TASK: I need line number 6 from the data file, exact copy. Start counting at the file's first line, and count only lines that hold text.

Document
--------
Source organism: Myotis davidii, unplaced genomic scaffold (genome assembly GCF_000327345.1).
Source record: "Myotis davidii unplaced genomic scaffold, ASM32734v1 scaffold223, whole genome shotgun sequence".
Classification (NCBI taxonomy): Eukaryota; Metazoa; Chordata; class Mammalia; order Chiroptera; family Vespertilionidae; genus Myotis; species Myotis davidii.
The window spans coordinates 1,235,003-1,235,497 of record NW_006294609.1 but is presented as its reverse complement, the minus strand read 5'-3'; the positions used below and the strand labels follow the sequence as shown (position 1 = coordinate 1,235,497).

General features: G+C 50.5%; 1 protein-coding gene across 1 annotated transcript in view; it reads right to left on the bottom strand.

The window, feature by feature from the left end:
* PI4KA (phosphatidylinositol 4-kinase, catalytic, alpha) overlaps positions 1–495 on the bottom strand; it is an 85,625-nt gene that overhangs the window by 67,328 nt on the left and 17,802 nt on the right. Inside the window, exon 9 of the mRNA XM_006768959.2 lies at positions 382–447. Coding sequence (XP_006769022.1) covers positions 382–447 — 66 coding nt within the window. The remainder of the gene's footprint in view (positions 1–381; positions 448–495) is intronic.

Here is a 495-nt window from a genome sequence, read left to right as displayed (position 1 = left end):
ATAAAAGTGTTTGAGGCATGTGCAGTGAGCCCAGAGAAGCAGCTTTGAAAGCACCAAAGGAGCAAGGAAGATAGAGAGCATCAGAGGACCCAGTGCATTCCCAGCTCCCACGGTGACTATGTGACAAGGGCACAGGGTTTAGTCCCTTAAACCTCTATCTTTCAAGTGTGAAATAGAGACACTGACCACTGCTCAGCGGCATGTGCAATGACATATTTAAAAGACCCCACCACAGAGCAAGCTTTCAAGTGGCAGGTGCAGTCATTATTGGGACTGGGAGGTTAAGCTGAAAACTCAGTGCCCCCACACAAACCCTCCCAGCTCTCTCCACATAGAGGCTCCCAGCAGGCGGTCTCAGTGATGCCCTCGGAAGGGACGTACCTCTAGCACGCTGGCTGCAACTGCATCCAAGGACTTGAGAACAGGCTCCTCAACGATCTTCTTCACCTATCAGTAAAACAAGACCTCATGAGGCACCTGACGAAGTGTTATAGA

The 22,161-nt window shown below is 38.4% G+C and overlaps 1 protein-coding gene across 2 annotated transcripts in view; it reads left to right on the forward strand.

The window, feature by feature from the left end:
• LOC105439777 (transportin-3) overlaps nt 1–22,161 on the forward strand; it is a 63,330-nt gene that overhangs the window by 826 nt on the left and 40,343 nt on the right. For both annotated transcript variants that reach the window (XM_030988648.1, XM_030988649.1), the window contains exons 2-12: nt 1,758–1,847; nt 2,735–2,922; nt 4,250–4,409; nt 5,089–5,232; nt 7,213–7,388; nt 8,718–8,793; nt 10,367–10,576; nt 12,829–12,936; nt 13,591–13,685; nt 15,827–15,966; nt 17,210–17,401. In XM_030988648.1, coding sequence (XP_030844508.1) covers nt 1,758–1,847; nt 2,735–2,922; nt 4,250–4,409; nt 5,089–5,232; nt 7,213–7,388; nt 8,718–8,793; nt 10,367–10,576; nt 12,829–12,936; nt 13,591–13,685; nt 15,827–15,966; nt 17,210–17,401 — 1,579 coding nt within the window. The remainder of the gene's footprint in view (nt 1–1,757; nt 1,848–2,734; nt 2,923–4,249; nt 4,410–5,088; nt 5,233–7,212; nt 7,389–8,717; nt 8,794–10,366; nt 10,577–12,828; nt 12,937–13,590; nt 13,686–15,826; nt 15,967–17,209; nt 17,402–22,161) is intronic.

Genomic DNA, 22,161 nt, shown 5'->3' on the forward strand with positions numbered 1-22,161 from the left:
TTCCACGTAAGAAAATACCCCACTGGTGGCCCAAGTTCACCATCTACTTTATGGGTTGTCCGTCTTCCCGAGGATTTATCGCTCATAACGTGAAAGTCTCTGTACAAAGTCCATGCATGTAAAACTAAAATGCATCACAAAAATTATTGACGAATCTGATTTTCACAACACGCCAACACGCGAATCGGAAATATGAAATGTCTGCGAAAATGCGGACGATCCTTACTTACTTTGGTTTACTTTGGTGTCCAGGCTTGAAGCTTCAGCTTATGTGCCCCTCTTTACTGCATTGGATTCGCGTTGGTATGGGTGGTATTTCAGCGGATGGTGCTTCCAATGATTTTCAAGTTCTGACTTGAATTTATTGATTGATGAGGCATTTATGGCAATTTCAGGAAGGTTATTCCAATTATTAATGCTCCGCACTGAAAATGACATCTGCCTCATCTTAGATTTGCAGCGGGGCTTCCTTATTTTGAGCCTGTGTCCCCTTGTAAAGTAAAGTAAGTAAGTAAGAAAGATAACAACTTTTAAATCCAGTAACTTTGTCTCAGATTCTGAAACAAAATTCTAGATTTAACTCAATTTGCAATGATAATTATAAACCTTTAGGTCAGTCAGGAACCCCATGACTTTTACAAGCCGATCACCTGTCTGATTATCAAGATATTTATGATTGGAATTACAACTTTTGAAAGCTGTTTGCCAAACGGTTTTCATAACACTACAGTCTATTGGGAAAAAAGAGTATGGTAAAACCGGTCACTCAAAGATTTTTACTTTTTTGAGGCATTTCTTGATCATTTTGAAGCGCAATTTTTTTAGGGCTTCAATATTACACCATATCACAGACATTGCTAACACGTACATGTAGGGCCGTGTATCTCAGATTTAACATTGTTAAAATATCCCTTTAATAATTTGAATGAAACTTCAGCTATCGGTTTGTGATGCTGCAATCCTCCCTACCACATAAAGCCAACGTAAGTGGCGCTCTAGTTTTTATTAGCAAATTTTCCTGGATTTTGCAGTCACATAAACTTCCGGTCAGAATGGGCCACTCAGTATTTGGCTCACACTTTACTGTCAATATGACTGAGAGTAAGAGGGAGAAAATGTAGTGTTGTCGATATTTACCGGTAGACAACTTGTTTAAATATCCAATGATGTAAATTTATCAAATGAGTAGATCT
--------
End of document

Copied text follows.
The window, feature by feature from the left end: